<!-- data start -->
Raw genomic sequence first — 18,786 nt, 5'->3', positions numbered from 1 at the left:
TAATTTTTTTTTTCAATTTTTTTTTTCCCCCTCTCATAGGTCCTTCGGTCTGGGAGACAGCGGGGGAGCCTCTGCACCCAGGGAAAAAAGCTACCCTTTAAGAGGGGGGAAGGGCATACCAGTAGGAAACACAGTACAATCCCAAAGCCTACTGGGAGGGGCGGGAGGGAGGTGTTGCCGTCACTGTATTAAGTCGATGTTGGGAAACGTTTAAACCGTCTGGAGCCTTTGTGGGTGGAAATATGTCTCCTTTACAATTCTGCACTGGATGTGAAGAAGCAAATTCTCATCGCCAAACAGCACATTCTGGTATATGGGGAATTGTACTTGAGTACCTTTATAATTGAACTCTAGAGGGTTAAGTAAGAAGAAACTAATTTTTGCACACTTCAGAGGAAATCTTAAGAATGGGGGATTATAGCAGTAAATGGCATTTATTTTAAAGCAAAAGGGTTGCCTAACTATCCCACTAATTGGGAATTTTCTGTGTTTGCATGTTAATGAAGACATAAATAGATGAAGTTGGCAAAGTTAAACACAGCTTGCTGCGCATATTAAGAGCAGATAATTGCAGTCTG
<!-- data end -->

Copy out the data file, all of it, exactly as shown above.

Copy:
Raw genomic sequence first — 18,786 nt, 5'->3', positions numbered from 1 at the left:
TAATTTTTTTTTTCAATTTTTTTTTTCCCCCTCTCATAGGTCCTTCGGTCTGGGAGACAGCGGGGGAGCCTCTGCACCCAGGGAAAAAAGCTACCCTTTAAGAGGGGGGAAGGGCATACCAGTAGGAAACACAGTACAATCCCAAAGCCTACTGGGAGGGGCGGGAGGGAGGTGTTGCCGTCACTGTATTAAGTCGATGTTGGGAAACGTTTAAACCGTCTGGAGCCTTTGTGGGTGGAAATATGTCTCCTTTACAATTCTGCACTGGATGTGAAGAAGCAAATTCTCATCGCCAAACAGCACATTCTGGTATATGGGGAATTGTACTTGAGTACCTTTATAATTGAACTCTAGAGGGTTAAGTAAGAAGAAACTAATTTTTGCACACTTCAGAGGAAATCTTAAGAATGGGGGATTATAGCAGTAAATGGCATTTATTTTAAAGCAAAAGGGTTGCCTAACTATCCCACTAATTGGGAATTTTCTGTGTTTGCATGTTAATGAAGACATAAATAGATGAAGTTGGCAAAGTTAAACACAGCTTGCTGCGCATATTAAGAGCAGATAATTGCAGTCTG